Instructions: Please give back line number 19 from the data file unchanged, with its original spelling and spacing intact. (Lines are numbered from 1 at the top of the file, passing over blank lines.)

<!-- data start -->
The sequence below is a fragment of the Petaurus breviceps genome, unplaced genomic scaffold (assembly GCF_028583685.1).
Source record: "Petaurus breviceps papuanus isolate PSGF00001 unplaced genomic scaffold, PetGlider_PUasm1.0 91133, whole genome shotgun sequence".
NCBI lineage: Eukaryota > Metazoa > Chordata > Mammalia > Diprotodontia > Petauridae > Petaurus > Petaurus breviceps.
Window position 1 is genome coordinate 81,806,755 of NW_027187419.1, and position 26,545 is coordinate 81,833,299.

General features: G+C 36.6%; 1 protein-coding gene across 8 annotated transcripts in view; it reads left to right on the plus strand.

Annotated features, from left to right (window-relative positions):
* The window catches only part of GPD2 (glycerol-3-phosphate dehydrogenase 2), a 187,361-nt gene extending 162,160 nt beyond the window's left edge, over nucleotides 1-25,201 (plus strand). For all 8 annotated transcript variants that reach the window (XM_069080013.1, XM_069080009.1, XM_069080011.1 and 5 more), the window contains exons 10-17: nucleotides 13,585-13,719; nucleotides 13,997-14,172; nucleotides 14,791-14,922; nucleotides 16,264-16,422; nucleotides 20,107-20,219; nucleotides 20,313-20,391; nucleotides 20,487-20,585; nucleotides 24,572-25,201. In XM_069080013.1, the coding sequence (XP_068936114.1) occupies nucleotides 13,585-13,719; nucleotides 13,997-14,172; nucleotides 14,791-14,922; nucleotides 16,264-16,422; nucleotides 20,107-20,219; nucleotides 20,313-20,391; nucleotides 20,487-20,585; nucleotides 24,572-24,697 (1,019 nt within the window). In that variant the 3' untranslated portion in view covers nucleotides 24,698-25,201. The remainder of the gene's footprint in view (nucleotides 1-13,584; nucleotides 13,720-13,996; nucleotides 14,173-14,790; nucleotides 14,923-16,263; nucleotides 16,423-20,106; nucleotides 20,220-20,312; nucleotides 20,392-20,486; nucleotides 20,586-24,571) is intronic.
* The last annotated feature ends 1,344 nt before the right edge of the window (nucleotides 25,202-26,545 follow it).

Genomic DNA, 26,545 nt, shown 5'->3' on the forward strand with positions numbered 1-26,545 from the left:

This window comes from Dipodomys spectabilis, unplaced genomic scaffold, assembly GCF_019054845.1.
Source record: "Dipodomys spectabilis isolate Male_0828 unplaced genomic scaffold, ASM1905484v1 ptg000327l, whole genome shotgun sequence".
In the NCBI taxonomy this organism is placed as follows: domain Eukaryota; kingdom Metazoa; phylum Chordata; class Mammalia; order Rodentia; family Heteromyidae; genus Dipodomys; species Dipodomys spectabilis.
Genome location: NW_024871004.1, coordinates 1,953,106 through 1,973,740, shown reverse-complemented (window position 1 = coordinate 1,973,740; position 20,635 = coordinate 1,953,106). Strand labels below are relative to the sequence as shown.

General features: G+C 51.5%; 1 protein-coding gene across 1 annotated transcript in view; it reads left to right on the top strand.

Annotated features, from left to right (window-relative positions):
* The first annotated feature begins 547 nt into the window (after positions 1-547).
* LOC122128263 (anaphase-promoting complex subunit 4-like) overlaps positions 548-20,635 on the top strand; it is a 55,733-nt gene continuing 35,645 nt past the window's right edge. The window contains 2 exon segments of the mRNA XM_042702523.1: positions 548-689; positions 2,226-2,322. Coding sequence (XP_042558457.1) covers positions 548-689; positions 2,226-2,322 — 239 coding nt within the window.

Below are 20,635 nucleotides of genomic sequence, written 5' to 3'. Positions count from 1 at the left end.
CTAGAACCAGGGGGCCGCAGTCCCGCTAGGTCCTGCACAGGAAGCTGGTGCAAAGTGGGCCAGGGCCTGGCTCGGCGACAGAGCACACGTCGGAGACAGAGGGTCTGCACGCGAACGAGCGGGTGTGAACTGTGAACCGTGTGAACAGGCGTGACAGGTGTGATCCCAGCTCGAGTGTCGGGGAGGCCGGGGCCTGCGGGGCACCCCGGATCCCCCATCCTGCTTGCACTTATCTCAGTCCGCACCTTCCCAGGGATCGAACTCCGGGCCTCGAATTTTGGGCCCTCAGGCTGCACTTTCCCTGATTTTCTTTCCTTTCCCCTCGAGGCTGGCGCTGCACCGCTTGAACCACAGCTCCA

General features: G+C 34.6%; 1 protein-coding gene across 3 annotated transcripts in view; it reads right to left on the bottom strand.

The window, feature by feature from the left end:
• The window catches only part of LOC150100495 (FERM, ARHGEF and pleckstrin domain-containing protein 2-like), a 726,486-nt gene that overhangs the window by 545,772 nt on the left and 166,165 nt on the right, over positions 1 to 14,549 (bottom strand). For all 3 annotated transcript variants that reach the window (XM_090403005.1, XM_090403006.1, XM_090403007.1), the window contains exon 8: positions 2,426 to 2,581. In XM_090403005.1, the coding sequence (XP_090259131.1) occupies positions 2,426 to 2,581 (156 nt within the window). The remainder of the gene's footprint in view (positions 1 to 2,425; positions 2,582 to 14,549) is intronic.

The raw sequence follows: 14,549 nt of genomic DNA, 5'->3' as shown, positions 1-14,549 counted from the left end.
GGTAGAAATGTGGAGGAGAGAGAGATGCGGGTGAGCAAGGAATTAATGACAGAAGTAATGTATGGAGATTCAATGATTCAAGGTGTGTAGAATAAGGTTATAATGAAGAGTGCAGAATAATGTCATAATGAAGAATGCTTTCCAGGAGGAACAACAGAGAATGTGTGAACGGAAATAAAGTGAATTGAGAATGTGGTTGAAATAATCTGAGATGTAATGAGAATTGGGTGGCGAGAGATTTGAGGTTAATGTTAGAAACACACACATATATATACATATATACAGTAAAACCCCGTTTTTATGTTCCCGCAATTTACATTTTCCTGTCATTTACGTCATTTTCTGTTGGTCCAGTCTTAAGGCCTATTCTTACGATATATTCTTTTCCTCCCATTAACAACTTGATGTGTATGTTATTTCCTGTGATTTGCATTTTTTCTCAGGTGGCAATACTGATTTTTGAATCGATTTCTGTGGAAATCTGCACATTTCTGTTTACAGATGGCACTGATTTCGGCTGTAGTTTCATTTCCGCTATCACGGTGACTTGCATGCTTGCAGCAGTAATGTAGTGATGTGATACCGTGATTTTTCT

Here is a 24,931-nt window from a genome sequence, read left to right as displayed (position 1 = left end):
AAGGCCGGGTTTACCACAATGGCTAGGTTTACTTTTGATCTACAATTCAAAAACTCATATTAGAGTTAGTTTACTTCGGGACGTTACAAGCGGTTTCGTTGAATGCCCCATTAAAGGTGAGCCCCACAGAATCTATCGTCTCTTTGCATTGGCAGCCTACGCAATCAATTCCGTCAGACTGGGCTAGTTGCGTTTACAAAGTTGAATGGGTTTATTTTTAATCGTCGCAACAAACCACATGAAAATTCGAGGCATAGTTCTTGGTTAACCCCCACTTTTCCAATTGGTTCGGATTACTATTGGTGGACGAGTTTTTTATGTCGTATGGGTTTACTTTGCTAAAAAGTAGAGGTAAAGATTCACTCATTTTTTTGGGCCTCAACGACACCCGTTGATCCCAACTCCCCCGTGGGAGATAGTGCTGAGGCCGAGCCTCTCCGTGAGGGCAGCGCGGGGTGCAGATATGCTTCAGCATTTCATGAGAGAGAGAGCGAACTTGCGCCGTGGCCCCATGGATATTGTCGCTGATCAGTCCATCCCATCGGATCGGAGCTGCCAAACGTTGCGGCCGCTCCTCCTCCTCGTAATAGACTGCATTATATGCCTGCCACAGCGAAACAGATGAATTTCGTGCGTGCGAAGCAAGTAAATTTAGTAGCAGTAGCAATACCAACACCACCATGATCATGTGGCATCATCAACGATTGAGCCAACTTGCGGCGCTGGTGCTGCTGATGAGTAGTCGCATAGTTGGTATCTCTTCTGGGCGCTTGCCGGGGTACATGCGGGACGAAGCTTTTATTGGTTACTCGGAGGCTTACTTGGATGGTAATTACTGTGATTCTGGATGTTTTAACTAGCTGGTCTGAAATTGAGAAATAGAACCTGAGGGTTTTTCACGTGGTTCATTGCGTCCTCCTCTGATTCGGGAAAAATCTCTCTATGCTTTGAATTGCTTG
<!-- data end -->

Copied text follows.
CTAGAACCAGGGGGCCGCAGTCCCGCTAGGTCCTGCACAGGAAGCTGGTGCAAAGTGGGCCAGGGCCTGGCTCGGCGACAGAGCACACGTCGGAGACAGAGGGTCTGCACGCGAACGAGCGGGTGTGAACTGTGAACCGTGTGAACAGGCGTGACAGGTGTGATCCCAGCTCGAGTGTCGGGGAGGCCGGGGCCTGCGGGGCACCCCGGATCCCCCATCCTGCTTGCACTTATCTCAGTCCGCACCTTCCCAGGGATCGAACTCCGGGCCTCGAATTTTGGGCCCTCAGGCTGCACTTTCCCTGATTTTCTTTCCTTTCCCCTCGAGGCTGGCGCTGCACCGCTTGAACCACAGCTCCA